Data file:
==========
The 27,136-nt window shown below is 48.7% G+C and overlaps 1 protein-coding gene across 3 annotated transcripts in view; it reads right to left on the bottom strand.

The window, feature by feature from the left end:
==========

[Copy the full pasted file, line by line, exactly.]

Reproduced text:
The 27,136-nt window shown below is 48.7% G+C and overlaps 1 protein-coding gene across 3 annotated transcripts in view; it reads right to left on the bottom strand.

The window, feature by feature from the left end: